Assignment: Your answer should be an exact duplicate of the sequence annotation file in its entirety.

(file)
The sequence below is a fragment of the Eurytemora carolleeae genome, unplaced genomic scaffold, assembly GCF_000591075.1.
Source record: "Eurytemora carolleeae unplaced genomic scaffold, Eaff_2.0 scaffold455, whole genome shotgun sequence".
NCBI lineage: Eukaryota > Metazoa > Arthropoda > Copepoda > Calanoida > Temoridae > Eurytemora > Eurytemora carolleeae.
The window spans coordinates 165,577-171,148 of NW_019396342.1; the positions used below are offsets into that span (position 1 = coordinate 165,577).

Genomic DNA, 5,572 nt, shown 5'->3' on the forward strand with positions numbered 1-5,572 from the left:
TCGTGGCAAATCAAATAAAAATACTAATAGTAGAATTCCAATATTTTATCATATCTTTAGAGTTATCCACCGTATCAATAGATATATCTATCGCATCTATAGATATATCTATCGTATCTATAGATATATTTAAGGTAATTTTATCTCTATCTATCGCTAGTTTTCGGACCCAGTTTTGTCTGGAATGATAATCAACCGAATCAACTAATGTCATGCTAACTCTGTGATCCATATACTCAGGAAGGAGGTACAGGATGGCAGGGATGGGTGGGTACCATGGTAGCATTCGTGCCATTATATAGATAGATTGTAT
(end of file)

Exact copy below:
The sequence below is a fragment of the Eurytemora carolleeae genome, unplaced genomic scaffold, assembly GCF_000591075.1.
Source record: "Eurytemora carolleeae unplaced genomic scaffold, Eaff_2.0 scaffold455, whole genome shotgun sequence".
NCBI lineage: Eukaryota > Metazoa > Arthropoda > Copepoda > Calanoida > Temoridae > Eurytemora > Eurytemora carolleeae.
The window spans coordinates 165,577-171,148 of NW_019396342.1; the positions used below are offsets into that span (position 1 = coordinate 165,577).

Genomic DNA, 5,572 nt, shown 5'->3' on the forward strand with positions numbered 1-5,572 from the left:
TCGTGGCAAATCAAATAAAAATACTAATAGTAGAATTCCAATATTTTATCATATCTTTAGAGTTATCCACCGTATCAATAGATATATCTATCGCATCTATAGATATATCTATCGTATCTATAGATATATTTAAGGTAATTTTATCTCTATCTATCGCTAGTTTTCGGACCCAGTTTTGTCTGGAATGATAATCAACCGAATCAACTAATGTCATGCTAACTCTGTGATCCATATACTCAGGAAGGAGGTACAGGATGGCAGGGATGGGTGGGTACCATGGTAGCATTCGTGCCATTATATAGATAGATTGTAT